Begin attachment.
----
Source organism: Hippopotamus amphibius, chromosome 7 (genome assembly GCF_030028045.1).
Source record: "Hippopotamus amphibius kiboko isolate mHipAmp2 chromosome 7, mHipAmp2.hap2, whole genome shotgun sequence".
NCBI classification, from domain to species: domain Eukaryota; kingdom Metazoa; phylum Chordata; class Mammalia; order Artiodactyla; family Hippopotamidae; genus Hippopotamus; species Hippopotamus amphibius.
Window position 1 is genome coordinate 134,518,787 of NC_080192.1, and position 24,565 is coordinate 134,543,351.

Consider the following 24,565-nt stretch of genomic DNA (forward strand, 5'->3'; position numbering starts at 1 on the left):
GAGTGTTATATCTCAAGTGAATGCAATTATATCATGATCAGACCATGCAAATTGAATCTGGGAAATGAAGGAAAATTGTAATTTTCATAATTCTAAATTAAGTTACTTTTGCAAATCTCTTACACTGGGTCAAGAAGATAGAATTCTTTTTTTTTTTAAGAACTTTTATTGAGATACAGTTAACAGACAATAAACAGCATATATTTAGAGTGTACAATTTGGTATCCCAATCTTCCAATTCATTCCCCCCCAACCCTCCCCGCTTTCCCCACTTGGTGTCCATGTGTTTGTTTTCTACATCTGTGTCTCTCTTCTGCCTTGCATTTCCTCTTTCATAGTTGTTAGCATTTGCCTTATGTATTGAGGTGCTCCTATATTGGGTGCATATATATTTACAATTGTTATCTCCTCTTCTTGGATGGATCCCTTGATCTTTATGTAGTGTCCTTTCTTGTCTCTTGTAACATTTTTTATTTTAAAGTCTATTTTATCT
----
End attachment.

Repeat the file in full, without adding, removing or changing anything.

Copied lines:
Source organism: Hippopotamus amphibius, chromosome 7 (genome assembly GCF_030028045.1).
Source record: "Hippopotamus amphibius kiboko isolate mHipAmp2 chromosome 7, mHipAmp2.hap2, whole genome shotgun sequence".
NCBI classification, from domain to species: domain Eukaryota; kingdom Metazoa; phylum Chordata; class Mammalia; order Artiodactyla; family Hippopotamidae; genus Hippopotamus; species Hippopotamus amphibius.
Window position 1 is genome coordinate 134,518,787 of NC_080192.1, and position 24,565 is coordinate 134,543,351.

Consider the following 24,565-nt stretch of genomic DNA (forward strand, 5'->3'; position numbering starts at 1 on the left):
GAGTGTTATATCTCAAGTGAATGCAATTATATCATGATCAGACCATGCAAATTGAATCTGGGAAATGAAGGAAAATTGTAATTTTCATAATTCTAAATTAAGTTACTTTTGCAAATCTCTTACACTGGGTCAAGAAGATAGAATTCTTTTTTTTTTTAAGAACTTTTATTGAGATACAGTTAACAGACAATAAACAGCATATATTTAGAGTGTACAATTTGGTATCCCAATCTTCCAATTCATTCCCCCCCAACCCTCCCCGCTTTCCCCACTTGGTGTCCATGTGTTTGTTTTCTACATCTGTGTCTCTCTTCTGCCTTGCATTTCCTCTTTCATAGTTGTTAGCATTTGCCTTATGTATTGAGGTGCTCCTATATTGGGTGCATATATATTTACAATTGTTATCTCCTCTTCTTGGATGGATCCCTTGATCTTTATGTAGTGTCCTTTCTTGTCTCTTGTAACATTTTTTATTTTAAAGTCTATTTTATCT